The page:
As for how the first year has been? When something is meant to be, you just know it. Things really do fall into place and you have no feelings of doubt. As it should be. (And I'm not just talking about planning our wedding day. I'm talking about from the first day we met.)
It's been a great year, and I look forward to many more wonderful years to come with my best friend. aww. sappy.
Thanks for visiting.
(all photos above taken by my brother and sister)
Wednesday, January 1, 2014
Happy New Year to you. I never make resolutions anymore, but sometimes in the back of my mind I might. I am kind of more laid back in my approach to the coming years. I just want to be happy and healthy, and for my family and friends to be happy and healthy.
I'm pretty easy to please in that regard.
Ok, that's not all true. I'd like to craft more, clean more, garden more, and lose a ton of weight.
There. We'll see how it goes.
There. We'll see how it goes.
I hope everyone has a happy and healthy 2014, and that we can all stick to our resolutions.
|made with paper by 53|
Tuesday, December 24, 2013
Here is a little Christmas cheer that is going on around our house.
Jason decorated Gingerbread house. I approved. =)
I spy a little village peeking in the mirror.
This year's Dickens Christmas Village setup.
Jason made a starry night sky background that I am in love with.
I love our tree, but I felt like something was missing. Something from my childhood.
Then it hit me. Tinsel! I love tinsel.
I know I'm probably in the minority these days on the tinsel, but then I also love the big old fashioned colored lights on my tree, too.
A sweet little Christmas handkerchief my sister included in her homemade Christmas card.
I love poinsettias, and Jason found some at Lowe's last week for 0.62 cent a piece.
There is nothing better than the smell of pumpkin pie.
I don't even mind the cleanup. As long as Jason is doing the baking. =)
I hope everyone has a wonderful and peaceful Christmas this year.
For those going through hard times, be it health, family, money; I pray for better times for you and yours.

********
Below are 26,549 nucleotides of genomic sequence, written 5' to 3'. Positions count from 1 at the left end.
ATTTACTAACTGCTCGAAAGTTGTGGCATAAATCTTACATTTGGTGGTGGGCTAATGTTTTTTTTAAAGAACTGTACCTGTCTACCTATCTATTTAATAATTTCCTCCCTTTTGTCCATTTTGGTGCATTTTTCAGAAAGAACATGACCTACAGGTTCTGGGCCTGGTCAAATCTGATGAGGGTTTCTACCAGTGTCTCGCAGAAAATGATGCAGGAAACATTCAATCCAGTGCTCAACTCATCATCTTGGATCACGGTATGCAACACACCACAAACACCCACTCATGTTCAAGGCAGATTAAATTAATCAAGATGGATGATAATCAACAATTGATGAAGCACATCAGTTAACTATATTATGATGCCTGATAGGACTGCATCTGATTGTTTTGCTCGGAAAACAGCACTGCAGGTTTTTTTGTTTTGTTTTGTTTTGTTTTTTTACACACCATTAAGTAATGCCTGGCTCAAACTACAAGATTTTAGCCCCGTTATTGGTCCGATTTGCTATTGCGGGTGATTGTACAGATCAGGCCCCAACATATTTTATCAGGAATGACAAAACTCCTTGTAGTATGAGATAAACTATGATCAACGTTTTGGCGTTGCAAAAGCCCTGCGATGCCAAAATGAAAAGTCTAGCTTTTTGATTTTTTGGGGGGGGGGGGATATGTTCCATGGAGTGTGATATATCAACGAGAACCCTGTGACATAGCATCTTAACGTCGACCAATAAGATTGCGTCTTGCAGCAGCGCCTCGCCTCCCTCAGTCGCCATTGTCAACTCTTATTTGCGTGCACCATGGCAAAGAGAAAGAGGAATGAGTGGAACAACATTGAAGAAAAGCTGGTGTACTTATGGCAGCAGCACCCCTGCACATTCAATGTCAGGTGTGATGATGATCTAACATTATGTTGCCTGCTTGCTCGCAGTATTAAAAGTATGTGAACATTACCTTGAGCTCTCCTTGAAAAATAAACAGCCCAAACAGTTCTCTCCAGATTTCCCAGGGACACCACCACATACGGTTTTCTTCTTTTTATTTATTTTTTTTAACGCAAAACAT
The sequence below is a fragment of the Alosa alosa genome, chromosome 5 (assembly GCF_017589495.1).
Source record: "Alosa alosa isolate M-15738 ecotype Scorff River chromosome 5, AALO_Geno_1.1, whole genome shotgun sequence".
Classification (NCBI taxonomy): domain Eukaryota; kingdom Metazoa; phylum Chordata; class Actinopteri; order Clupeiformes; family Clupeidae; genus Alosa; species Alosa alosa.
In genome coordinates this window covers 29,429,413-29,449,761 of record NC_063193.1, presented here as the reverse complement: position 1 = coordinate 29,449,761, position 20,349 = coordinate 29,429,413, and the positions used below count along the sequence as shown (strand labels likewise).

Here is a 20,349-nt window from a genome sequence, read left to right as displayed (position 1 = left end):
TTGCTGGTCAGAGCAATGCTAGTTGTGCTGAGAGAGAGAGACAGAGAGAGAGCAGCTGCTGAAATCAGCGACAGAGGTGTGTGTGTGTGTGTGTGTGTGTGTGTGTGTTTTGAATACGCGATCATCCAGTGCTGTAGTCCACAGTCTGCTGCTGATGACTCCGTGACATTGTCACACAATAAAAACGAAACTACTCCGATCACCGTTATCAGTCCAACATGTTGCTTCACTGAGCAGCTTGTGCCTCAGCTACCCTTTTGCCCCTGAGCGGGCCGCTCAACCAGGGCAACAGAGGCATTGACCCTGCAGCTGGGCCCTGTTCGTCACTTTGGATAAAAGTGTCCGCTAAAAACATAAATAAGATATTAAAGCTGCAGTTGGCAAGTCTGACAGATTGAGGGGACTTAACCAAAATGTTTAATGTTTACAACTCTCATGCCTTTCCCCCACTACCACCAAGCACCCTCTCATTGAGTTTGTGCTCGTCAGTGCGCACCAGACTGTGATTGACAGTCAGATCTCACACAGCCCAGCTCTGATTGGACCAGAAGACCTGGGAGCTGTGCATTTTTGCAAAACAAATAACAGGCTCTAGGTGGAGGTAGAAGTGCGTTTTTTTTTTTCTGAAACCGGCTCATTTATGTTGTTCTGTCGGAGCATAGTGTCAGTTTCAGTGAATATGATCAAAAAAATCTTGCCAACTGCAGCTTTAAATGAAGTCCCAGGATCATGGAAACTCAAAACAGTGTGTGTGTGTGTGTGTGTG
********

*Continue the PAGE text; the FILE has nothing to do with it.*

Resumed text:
Tuesday, December 17, 2013
I have a little update on the hallway flooring project.
Being on a budget, we chose what we felt was the best looking flooring option that was also the least expensive. And that turned out to be these wood-"like" self-adhesive vinyl strips.
The first thing we had to do was scrape anything loose off the cement floor. The paint you see on the cement floor was not coming up, but I vacuumed and swept like crazy. In the laundry I had to pull up the old vinyl flooring, which left dry and flaky debris that I successfully cleaned with a scraper.
Then, we had to patch the holes made from pulling up the carpet strips. Once the cement patch dried we had to sand it down as level as possible.
Then, we had to prime the cement with latex floor primer. I can't remember the name of that product (really helpful, aren't I?) but if you go to Lowe's or any such home improvement store it's located by the vinyl tiles. If you can't find it on your own, definitely ask for it. It's a very important step if you want your tiles to stay put. It's a clear liquid that you mix with water, probably in a 1:1 ratio (but don't quote me on that) and you roll it on with a paint roller and let it dry as directed on the container.
Of course, we had to leave our mark.
I realized kind of late that we didn't stagger the planks as we were supposed to, so on every other row, the seams line up with each other. You might be able to see what I'm talking about in the above photo. It kind of looks like we did it on purpose, so I'm fine with it. We'll just keep that between us, though. =)
UPDATE: My sister left a comment with a tip from her builder husband that others might find helpful. "What you do is start at one side and go the whole way down then the piece you cut out at the end is what you start with back at the beginning."
The floor actually looks really good for vinyl tiles. It has a nice texture, and you can't even tell it's faux unless you get down on your hands and knees. Of course, it doesn't feel like a wood floor, but that's okay. That's what runners are for. =)
This is what it currently looks like. We placed stacks of books (and concrete cats) to make sure the seams stay down at the edge of each plank, as they have a tendency to pop up ever so slightly. Meaning, someone could shuffle along the floor and get their sock caught in it if they are not careful. It is recommended to use a 100 lb roller after the floor is placed, but we did not have one of those, and didn't want to rent one.
Now we just need to install some thresholds to the kitchen and in all the doorways. Some of the doorways go to carpeting, and some go to another tile floor, so we will need two different types of thresholds. Once we get the quarter round in it will look even better than it already does. The tiles already make the hallway look much bigger.
I am very happy with it. I love it, in fact, and I wish I had done it a long time ago. Which reminds me...every time we finish a project in this condo and I say that I wish I had done that a long time ago, Jason looks at me and deadpans, "I wish you had, too." Meaning, he wishes I'd done it before we met. ha! I've been working him hard fixing this place up.